The lads had by this time all left their jobs at the post office and signed up to the Enterprise Allowance Scheme, courtesy of their first manager Phil Saxe who put a thousand pounds into each of the boys' accounts before withdrawing the cash the following day. Paul explains that as long as you could show that you had a one large in the bank you could sign off the dole for a year and get on with running a business.
We both reflect that the Mondays were a product of Maggie Thatcher's benign benefits regime, and the irony that under Blair bands like the Mondays would not have had the financial safety net to help them get on with the business of rock and roll. The years of being poor and living close to the edge had instilled in the group a communal spirit in which no one had the lead and everybody rallied round when one or the other was out of funds. From the outset the Happy Mondays' ethos was a cross between The Ragged Trousered Philanthropist and the musketeers - all for one, one for all.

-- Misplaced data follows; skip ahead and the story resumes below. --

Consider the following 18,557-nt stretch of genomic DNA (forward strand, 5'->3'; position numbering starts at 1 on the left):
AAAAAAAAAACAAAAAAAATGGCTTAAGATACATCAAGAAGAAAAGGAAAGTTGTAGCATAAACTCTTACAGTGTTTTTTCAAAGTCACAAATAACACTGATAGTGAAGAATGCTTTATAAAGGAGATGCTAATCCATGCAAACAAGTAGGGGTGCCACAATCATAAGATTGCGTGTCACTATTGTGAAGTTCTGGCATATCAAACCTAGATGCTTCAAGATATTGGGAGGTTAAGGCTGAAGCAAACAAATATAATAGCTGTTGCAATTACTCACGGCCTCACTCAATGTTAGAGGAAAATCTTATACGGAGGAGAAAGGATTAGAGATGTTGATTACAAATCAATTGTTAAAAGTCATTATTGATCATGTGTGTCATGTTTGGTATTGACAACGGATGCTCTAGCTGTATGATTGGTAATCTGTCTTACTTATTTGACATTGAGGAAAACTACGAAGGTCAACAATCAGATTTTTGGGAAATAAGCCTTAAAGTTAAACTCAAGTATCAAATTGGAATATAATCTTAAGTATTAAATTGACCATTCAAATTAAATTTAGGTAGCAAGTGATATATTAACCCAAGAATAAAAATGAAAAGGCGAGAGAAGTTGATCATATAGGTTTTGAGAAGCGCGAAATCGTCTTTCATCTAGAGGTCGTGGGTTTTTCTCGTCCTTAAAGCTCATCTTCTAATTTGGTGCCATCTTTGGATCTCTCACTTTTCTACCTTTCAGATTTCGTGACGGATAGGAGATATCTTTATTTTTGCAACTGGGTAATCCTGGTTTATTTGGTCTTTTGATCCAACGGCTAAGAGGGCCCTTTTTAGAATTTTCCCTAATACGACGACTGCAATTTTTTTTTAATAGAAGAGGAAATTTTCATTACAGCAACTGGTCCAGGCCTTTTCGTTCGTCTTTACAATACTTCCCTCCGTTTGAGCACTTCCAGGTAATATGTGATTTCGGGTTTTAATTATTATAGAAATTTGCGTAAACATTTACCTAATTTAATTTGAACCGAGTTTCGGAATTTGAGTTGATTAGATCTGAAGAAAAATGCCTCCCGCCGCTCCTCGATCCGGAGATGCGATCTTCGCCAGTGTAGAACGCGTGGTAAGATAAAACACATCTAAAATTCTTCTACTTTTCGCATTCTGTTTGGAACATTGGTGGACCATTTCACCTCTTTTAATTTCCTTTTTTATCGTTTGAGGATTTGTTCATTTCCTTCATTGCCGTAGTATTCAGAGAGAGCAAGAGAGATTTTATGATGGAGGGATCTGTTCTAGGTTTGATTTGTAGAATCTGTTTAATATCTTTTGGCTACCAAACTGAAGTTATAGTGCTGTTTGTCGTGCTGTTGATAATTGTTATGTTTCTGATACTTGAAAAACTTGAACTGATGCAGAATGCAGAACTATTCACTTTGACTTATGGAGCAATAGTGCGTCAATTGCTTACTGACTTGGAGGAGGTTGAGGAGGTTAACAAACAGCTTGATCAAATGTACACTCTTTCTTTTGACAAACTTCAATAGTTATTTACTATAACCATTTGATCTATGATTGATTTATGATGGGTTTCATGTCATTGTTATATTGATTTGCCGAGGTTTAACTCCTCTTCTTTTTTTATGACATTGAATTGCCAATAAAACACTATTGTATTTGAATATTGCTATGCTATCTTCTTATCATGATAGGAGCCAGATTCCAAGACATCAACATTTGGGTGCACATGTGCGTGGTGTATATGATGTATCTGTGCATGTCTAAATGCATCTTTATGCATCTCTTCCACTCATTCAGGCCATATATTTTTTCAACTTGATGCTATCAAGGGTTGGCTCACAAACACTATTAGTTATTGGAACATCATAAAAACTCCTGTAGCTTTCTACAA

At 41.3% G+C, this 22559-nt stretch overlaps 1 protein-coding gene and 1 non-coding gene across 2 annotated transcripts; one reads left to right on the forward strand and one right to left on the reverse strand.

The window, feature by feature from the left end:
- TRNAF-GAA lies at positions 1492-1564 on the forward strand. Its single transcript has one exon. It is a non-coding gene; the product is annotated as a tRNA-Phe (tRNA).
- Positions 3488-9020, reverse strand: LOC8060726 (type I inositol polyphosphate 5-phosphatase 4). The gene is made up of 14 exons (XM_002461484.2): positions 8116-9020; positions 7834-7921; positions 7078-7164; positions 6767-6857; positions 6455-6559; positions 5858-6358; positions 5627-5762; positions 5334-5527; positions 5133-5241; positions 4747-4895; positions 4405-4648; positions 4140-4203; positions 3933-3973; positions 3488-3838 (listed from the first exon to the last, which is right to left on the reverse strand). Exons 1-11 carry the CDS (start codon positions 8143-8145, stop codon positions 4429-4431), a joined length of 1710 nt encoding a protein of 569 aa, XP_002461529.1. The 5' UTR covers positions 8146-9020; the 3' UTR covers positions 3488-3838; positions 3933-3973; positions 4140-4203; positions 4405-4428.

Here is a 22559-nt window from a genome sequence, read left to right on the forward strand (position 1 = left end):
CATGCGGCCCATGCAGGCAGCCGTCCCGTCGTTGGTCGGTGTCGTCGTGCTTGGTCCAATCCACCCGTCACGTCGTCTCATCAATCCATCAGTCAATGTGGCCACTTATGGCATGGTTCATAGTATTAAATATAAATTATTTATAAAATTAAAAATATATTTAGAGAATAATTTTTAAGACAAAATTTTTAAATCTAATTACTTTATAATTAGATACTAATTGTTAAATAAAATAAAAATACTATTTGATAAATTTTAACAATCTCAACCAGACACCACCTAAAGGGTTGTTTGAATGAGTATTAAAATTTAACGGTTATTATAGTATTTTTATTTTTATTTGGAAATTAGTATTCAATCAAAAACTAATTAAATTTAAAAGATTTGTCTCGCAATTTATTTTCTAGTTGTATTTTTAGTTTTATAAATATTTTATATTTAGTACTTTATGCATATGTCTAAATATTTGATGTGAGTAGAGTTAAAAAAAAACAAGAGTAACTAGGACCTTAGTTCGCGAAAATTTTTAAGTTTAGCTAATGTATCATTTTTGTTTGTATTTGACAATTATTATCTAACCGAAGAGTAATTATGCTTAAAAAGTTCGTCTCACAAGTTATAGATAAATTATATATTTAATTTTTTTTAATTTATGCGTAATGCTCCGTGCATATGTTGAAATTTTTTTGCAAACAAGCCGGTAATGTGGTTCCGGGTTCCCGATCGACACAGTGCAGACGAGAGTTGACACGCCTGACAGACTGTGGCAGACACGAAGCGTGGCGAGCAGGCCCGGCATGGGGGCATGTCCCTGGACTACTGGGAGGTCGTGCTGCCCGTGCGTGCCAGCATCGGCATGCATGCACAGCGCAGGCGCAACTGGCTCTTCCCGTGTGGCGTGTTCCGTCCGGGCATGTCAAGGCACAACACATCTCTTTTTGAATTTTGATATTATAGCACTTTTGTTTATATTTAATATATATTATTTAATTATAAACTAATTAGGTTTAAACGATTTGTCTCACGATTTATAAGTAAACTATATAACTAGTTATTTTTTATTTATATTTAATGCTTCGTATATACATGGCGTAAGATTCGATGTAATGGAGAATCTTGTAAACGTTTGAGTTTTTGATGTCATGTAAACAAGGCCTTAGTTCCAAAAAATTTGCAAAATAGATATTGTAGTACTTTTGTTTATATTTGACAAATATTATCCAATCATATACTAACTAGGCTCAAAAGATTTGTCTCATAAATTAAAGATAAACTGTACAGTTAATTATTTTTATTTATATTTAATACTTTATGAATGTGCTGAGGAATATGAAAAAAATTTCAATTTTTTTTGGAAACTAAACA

For years all the royalties were split equally until the arrival of Phil Saxe's replacement as manager, Nathan McGough. Nathan duly informed Shaun that as the lyricist he was entitled to 50% of the royalties, so putting an end to the communistic profit share.
Being able to concentrate on music one hundred per cent of the time meant the band became tight and valediction came early with the release of the Mondays' first single in 1983. It followed a gig at the then struggling Hacienda, which facilitated the band's first meeting with music guru Tony Wilson. Paul describes Tony in glowing terms, citing him as their mentor.
"When all is said about Tony, he's a Salford lad and he gave us lads from Salford a chance" says Paul, quickly adding that Wilson's berating him to support his brother via a newspaper letters page was out of order.